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Tower Hamlets Labour Party on brink of implosion

October 28, 2009

The following post is from Socialist Unity. We are reposting it here as we believe it will be of interest to our visitors.

The Labour group on Tower Hamlets council split apart two days ago over the attitude to take toward a reform of the system of local government in Tower Hamlets. The council is facing a choice between adopting a “New Style” leader and Cabinet system versus a directly elected mayor, used in Newham, Hackney and the GLA and recommended by the government!

A petition containing 10,000 names to trigger a referendum on the system was delivered to Tower Hamlets Town Hall on Friday by George Galloway and Councillor Abjol Miah. The effect of this on the Labour group is outlined below in an anonymous report written by a Labour councillor present at the Tower Hamlets Labour group meeting this past Monday.

1. Deputy Leader Joshua Peck brought an emergency motion to the Labour Group to endorse option A (new style leader and Cabinet as opposed to mayor) – in the Council Leader Lutfur Rahman’s name; the Council Leader did not see it before the meeting therefore did not support the motion. Peck said that this was in response to the consultation results below and the threat Respect posed with the referendum petition. A very brief debate started with Councillors Lutfur Rahman, Ohid Ahmed and Marc Francis saying that rushing into this was unhelpful and the community’s views [via any referendum] were important before any decision was made. Cllr Carli Harper Penman prevented others who supported Lutfur Rahman from speaking by taking a vote on whether the debate should continue. This was upheld by one vote after Cllr Rania Khan left the room.

Option A (Leader and Cabinet): 496 responses plus a dodgy Labour Party driven petition with 1393 names = 1889; Option B (Directly Elected Mayor): 205 responses plus a petition containing 10,000 names; Neither option: 9 responses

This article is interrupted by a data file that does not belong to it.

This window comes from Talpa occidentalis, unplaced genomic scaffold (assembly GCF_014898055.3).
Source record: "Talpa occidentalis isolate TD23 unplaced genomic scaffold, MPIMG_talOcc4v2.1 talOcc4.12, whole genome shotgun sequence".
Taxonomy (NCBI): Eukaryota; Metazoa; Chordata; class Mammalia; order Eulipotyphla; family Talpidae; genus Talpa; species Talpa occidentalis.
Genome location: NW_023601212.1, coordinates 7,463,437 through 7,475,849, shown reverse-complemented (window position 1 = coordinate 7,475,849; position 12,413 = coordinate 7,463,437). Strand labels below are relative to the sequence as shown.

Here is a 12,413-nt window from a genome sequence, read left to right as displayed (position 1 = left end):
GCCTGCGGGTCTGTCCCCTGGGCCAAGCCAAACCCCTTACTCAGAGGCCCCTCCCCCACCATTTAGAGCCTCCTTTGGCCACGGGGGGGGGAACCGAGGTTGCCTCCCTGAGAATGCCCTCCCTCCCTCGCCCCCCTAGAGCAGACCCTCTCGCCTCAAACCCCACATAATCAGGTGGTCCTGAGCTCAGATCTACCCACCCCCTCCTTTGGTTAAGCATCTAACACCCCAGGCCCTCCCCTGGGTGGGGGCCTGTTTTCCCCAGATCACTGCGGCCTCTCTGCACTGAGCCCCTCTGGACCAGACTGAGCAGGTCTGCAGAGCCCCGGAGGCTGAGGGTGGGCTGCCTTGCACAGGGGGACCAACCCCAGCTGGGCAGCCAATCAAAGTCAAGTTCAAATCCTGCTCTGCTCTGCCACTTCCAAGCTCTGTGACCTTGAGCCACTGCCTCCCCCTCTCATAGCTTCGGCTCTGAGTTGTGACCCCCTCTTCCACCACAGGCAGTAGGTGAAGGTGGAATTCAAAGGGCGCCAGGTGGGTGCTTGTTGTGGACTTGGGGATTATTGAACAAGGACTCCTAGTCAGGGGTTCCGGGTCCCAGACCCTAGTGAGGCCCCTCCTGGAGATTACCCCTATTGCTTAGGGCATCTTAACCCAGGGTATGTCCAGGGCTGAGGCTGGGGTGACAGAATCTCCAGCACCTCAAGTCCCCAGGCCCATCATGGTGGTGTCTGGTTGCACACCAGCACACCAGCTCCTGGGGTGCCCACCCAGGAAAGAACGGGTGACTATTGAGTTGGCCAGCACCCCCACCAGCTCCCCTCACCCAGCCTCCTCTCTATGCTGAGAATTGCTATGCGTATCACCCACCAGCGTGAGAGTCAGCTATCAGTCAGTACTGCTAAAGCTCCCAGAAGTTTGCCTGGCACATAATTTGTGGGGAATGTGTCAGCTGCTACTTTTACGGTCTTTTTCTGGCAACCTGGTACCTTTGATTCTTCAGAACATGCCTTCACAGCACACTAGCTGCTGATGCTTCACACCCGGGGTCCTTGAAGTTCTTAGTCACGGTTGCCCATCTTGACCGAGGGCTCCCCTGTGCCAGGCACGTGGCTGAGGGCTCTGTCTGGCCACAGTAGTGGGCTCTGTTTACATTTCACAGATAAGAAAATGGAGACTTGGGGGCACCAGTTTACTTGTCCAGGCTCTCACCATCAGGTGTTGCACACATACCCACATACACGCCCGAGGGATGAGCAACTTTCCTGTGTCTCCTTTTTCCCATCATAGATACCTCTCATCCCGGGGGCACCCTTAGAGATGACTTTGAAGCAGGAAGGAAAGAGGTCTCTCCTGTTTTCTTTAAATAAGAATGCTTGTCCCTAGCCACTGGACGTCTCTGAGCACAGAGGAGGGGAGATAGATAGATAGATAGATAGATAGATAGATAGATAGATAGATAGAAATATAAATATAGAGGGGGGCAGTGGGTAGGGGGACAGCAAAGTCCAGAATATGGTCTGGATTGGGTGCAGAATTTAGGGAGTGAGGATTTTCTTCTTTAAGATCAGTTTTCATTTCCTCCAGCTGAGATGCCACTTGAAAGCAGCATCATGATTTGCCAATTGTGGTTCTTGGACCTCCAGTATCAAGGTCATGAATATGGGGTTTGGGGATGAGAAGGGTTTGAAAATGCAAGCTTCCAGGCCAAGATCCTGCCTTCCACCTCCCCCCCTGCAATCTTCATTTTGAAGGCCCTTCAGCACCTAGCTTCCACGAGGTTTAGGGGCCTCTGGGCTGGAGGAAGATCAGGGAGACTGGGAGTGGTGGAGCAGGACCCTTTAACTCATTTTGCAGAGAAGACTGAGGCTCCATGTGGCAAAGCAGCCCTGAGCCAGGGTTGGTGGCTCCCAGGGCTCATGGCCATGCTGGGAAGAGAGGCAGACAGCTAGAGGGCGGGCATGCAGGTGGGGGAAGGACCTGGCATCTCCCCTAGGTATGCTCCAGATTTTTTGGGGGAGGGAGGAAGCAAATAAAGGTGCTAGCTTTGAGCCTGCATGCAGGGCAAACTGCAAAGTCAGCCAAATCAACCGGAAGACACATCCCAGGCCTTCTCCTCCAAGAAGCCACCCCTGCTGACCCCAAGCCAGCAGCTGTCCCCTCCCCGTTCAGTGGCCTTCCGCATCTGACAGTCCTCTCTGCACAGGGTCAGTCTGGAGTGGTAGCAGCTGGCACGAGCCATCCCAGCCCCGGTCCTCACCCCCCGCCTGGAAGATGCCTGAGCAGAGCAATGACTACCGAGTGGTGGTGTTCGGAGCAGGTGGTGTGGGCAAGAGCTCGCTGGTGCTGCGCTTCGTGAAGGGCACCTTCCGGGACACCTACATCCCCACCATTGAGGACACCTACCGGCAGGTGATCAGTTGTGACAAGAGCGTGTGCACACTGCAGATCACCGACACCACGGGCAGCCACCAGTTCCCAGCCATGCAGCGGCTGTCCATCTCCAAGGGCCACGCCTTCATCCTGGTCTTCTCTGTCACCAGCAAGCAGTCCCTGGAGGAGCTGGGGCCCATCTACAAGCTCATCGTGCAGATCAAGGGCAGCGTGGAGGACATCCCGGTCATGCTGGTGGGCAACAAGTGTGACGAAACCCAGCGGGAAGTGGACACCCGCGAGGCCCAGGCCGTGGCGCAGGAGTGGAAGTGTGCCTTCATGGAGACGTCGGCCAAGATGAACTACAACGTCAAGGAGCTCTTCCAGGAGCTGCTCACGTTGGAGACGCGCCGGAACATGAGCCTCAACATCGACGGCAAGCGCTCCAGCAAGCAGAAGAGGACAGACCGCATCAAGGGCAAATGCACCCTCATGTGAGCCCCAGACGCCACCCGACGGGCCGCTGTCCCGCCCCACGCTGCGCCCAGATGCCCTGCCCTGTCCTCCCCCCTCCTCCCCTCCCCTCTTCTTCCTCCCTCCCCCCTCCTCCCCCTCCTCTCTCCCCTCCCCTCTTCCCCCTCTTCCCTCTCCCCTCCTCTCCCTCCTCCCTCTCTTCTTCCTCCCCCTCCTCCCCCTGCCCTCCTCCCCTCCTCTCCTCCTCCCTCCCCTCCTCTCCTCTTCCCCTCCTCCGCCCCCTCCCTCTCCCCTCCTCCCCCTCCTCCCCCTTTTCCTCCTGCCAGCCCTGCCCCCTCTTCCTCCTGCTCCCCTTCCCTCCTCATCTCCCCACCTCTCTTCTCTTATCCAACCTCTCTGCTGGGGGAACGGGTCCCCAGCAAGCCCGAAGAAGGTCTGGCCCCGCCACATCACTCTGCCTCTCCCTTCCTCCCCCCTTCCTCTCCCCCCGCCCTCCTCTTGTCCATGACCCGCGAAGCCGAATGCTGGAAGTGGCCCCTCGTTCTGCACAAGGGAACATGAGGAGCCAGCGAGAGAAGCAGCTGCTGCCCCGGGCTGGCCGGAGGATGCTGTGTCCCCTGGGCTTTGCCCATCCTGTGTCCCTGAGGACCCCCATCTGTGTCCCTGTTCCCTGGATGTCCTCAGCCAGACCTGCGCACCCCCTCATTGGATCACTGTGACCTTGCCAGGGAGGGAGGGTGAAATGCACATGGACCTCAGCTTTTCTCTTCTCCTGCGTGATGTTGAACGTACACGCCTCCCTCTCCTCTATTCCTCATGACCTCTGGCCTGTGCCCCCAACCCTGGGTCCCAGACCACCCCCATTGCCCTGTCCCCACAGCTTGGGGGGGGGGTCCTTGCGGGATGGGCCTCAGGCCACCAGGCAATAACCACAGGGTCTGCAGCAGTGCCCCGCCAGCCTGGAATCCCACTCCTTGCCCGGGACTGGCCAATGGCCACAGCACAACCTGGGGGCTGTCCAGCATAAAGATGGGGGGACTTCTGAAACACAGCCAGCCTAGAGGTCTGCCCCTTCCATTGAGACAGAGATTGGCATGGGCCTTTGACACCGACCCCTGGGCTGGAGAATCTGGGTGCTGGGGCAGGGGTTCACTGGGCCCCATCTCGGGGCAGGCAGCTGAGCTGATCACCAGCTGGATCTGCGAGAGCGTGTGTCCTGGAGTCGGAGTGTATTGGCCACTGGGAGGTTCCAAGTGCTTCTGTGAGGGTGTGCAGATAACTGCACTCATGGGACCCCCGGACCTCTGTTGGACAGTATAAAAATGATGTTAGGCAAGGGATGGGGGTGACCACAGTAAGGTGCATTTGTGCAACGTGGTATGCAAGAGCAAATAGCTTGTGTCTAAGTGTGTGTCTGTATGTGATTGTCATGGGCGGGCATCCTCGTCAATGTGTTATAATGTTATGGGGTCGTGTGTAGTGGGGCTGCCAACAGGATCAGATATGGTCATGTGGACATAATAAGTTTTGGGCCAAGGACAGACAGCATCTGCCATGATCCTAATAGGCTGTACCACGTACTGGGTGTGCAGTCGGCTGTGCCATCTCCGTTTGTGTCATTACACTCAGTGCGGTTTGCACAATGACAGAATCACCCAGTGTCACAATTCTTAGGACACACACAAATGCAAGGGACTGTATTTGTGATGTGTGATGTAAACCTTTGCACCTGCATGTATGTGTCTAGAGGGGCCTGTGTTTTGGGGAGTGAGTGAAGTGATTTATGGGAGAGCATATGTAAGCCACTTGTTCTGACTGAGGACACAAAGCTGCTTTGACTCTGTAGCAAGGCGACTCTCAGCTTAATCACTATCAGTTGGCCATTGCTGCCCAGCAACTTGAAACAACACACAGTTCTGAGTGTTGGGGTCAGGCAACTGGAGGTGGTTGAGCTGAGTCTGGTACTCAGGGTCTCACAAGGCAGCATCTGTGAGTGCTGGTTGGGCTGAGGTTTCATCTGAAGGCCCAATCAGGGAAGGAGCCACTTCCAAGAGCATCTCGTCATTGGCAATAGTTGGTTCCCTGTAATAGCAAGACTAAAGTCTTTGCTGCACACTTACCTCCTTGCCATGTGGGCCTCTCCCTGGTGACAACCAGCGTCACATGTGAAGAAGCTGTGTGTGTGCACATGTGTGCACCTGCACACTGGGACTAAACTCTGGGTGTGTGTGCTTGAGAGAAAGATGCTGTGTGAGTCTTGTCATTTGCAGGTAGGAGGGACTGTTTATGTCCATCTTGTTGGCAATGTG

2. Ken Clark, Labour’s Regional Director, turned up to the Group meeting without warning (invited by Deputy Leader Peck) and told the Labour Group which way to vote. Cllrs Wais Islam, Shafiqul and Rajib voted against despite promising to support the Leader’s recommendation to delay deciding the Group’s position. Cllr Khan walked out to avoid voting – she had been advised by Peck and Clark to do this prior to the meeting. The Leader along with 11 others voted for an amendment put forward by Cllr Marc Francis that said: a) the group resolves to analyse the consultation responses in detail and to examine the arguments for and against each Executive model and b) to hold a formal debate and vote at our next meeting on 23rd November. This was rejected by Ken Clark and Cllr Carli Harper Penman without reason. They ruled it illegal but failed to outline the grounds. Clark continued to intimidate the Group. He went on to say that although the Mayoral model was promoted by Central government is was not suitable for LBTH because of political instability – in other words, Bangladeshis could not be trusted to lead.

The anonymous Labour councillor concludes: “Once again, the unelected autocrats of the Labour Party move against the will of the people. This is exactly why we want the mayoral system.”

This is a little hard to follow for those of us who have not been following the detailed politics of Tower Hamlets, and its group of Labour councillors; but what seems clear is that there is deep division over the question of whether or not the group should support an elected mayor; and the arguments opposing a directly elected mayor are in this case based upon factional political considerations, and perhaps a certain amount of contempt by the London Labour Party for the Bengali population of Tower Hamlets.

The shenanigans above include the deputy leader, Joshua Peck, introducing a emergency motion in the name of the council leader, Lutfur Rahman, without first consulting councillor Rahman.

It also shows that bureaucratic manoeuvres used to thwart the desire of the councillors to have more time for consideration; and although the leader of the Labour Group and 11 other councillors wanted a delay, this option was ruled “illegal” on the dubious advice of an apparatchik of the London Labour Party.

This is a serious division, because councillors who hold a democratic mandate, and who are responding to the wishes of their electorate do not appreciate being pushed around by tricks and wheezes reminiscent of the worst aspects of Student Union politics.

This story may run and run.

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